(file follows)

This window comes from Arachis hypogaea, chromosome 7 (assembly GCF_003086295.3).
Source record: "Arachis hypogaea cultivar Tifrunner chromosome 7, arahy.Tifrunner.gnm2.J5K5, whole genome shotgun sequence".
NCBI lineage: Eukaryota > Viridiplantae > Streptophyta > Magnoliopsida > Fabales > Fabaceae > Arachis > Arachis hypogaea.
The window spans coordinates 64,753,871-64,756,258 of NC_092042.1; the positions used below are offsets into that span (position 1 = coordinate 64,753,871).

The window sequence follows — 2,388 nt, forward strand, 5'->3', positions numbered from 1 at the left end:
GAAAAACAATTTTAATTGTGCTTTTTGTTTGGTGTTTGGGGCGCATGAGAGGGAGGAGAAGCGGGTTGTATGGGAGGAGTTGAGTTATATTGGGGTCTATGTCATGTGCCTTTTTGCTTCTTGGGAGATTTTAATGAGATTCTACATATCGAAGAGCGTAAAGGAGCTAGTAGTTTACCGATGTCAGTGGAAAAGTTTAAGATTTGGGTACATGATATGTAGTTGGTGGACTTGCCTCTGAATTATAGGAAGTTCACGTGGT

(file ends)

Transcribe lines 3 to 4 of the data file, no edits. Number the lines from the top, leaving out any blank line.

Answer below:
NCBI lineage: Eukaryota > Viridiplantae > Streptophyta > Magnoliopsida > Fabales > Fabaceae > Arachis > Arachis hypogaea.
The window spans coordinates 64,753,871-64,756,258 of NC_092042.1; the positions used below are offsets into that span (position 1 = coordinate 64,753,871).